shared items

Friday, October 30, 2009

Google charts ( Charts, Maps, ...)

The Google Chart API lets you dynamically generate charts. To see the Chart API in action, open up a browser window and copy the following URL into the address bar:,40&chs=250x100&chl=Hello|World
Press the Enter or Return key and - presto! - you should see the following image:
Yellow pie chart

Friday, October 23, 2009

Win32::Service::Error: Access is denied.

Win32 access denied

Rob Stiff
Tue, 19 Aug 2008 07:27:31 -0700

Rob Stiff wrote:
> Using the Win32 HOWTO information, I am attempting to start the service.
> upon the service::install command, I receiving the error 'Access is
> denied. (Win32::ServiceError).
> The error is occurring in line 146 of init.rb
> Version Information:
> Ruby 1.8.6
> Rails 1.2.0
> Gem 1.2.0
> Win32-Service 0.5.2
> Mongrel_service 0.3.4
> OS - Windows Vista
> There is a newer version of Win32 available (0.6.1), but this version is
> incompatible with mongrel_service and issues a version error.
> Thanks in advance!

The issue was with Windows Vista. You must always run the command line
by right-clicking and using the "Run as Administrator" option.

Wednesday, October 21, 2009

classic pagination in Rails

Action Pack pagination for Active Record collections

DEPRECATION WARNING: Pagination will be moved to a plugin in Rails 2.0. Install the classic_pagination plugin for forward compatibility:

script/plugin install svn://

The Pagination module aids in the process of paging large collections of Active Record objects. It offers macro-style automatic fetching of your model for multiple views, or explicit fetching for single actions. And if the magic isn‘t flexible enough for your needs, you can create your own paginators with a minimal amount of code.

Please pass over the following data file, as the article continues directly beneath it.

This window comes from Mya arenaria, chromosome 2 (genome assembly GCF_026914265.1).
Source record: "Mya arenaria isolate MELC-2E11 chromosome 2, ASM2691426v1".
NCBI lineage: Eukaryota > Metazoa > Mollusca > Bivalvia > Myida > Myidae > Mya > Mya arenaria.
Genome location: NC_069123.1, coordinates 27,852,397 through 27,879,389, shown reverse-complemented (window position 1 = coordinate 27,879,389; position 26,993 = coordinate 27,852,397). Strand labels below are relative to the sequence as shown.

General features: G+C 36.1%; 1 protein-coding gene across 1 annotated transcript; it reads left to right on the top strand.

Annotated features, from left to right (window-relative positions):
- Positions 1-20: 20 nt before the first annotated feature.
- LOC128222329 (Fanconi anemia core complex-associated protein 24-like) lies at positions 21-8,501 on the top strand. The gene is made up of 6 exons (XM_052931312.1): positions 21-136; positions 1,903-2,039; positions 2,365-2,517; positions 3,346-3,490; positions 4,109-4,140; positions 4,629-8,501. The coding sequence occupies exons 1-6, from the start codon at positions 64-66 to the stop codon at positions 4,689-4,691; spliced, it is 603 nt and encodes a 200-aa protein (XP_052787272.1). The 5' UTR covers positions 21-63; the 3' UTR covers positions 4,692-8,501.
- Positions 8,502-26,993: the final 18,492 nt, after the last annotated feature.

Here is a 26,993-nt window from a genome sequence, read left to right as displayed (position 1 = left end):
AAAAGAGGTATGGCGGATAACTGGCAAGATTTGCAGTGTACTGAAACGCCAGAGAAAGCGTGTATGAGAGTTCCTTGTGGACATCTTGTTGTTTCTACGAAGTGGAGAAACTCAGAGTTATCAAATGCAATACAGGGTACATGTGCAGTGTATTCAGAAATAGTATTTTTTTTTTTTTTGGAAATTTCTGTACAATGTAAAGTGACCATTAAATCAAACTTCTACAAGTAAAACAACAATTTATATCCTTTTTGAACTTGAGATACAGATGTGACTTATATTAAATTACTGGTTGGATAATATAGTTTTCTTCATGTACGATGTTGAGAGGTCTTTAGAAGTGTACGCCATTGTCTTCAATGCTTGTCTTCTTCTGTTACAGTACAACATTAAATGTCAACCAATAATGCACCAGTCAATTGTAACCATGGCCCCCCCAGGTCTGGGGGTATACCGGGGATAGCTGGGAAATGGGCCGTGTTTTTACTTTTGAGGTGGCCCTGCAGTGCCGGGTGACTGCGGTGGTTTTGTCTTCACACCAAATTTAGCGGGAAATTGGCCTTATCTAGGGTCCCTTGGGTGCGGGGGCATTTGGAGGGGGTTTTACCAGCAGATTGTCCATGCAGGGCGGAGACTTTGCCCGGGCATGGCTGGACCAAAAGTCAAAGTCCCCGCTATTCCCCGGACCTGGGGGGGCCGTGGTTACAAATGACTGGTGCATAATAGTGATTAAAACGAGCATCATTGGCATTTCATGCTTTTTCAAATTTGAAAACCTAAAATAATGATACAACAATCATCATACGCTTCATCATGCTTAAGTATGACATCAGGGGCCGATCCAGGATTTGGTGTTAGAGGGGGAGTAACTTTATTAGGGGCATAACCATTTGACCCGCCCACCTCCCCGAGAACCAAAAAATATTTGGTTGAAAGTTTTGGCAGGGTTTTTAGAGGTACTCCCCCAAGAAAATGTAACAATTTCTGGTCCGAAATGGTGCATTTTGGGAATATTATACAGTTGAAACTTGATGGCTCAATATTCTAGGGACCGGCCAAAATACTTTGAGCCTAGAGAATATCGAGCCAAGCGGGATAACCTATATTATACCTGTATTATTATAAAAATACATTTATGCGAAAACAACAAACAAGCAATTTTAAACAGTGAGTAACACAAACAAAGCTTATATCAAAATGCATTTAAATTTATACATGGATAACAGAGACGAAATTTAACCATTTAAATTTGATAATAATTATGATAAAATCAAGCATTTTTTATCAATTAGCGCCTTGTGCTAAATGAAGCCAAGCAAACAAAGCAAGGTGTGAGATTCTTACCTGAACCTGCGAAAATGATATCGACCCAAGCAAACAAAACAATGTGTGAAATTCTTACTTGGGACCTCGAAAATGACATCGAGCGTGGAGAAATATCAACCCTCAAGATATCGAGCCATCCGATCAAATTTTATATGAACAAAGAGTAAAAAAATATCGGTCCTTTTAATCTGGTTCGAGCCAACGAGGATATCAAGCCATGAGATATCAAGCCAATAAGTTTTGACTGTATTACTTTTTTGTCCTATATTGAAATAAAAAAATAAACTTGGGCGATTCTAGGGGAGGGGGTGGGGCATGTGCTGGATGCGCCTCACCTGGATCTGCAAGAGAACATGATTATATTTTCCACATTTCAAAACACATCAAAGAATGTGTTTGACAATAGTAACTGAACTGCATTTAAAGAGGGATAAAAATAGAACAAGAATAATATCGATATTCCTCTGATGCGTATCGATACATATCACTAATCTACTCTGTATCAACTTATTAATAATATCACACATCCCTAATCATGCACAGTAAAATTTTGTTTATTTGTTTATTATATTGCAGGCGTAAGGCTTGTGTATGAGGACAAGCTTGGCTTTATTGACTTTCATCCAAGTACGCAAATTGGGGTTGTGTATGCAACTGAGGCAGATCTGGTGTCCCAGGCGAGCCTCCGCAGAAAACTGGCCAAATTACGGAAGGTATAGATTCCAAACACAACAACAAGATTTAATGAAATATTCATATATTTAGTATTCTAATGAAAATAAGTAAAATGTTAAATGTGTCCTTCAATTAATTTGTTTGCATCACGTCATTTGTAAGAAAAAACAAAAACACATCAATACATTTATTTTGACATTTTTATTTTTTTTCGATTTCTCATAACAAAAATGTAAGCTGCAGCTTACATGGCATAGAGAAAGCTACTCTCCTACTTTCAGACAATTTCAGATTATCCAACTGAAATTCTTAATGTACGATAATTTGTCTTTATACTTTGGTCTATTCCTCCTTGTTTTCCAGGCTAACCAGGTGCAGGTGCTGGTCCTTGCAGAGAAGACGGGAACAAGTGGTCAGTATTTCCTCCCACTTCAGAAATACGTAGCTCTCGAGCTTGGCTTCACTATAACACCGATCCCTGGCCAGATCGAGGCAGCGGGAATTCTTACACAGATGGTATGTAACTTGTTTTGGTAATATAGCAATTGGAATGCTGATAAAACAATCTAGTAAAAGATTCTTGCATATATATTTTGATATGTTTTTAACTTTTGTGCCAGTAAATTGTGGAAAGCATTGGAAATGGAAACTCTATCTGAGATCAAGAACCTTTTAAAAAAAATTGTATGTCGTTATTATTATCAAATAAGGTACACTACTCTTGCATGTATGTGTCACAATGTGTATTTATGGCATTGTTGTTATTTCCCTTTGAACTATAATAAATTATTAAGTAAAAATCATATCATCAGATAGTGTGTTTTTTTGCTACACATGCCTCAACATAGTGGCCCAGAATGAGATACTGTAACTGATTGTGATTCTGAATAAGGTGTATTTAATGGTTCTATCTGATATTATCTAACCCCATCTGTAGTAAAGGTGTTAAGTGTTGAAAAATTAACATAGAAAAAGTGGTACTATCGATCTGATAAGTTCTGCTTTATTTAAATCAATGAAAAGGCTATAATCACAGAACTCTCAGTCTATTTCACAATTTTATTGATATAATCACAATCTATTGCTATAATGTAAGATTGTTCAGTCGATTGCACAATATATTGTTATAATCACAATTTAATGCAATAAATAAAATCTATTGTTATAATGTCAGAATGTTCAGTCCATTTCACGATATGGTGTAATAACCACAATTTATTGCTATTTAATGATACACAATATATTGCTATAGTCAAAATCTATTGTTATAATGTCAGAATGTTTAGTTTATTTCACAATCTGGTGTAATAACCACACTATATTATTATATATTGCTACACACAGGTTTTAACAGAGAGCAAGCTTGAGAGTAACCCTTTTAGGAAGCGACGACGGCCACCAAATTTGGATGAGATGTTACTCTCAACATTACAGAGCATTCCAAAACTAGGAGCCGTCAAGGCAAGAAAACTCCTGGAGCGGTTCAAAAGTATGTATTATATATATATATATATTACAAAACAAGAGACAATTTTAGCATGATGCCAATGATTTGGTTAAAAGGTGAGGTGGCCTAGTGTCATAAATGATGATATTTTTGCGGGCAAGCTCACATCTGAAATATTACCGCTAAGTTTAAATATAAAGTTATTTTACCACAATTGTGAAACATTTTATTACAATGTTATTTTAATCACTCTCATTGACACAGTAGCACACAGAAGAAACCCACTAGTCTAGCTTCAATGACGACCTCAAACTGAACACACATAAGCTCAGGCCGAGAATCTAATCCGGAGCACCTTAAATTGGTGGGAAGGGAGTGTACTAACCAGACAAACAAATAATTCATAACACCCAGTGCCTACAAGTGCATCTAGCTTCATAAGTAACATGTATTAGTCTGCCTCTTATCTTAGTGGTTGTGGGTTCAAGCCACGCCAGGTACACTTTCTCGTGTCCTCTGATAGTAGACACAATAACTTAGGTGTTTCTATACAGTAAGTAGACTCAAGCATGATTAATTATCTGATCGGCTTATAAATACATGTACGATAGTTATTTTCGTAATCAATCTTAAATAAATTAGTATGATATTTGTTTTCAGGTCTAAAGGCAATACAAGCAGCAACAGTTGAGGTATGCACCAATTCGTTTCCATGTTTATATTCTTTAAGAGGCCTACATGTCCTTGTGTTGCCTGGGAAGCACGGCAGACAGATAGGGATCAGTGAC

The Pagination module can handle as much or as little as you wish. In the controller, have it automatically query your model for pagination; or, if you prefer, create Paginator objects yourself.

Pagination is included automatically for all controllers.

For help rendering pagination links, see ActionView::Helpers::PaginationHelper.
Automatic pagination for every action in a controller

class PersonController < ApplicationController
model :person

paginate :people, :order => 'last_name, first_name',
:per_page => 20

# ...

Source :


Install via Subversion using the Ruby script/plugin install command. In the root of your Rails application structure
(where you can see the app/ vendor/ and public/ folders)
execute the following command:

ruby script/plugin install

You will be prompted by the script to specify the version of Rails you're using. Select
the version that best matches your version of Rails and press the Enter key.
You should be prompted to enter the base url of your front-end server when you install
the plugin via script/plugin install. You should not include the trailing slash! For

If that doesn't work for some reason, you can run the install.rb script in


Or you can manually edit the file lib/config.rb and uncomment the BASE_URL line. (It should be the only line in the file. Enter the desired base url
that you would like the plugin to prepend to any generated URLs.

Source :

Sunday, October 18, 2009

View Your Google Calendar in Outlook 2007

Google Calendar is a phenomenal web application for managing your calendars, but so many of us are still forced to use Outlook at work. The good thing is you can have the best of both worlds by subscribing to your Google Calendar from Outlook.

The first thing you’ll have to do is get your Google Calendar iCal link. Just open your Google Calendar and go to Settings \ Calendar.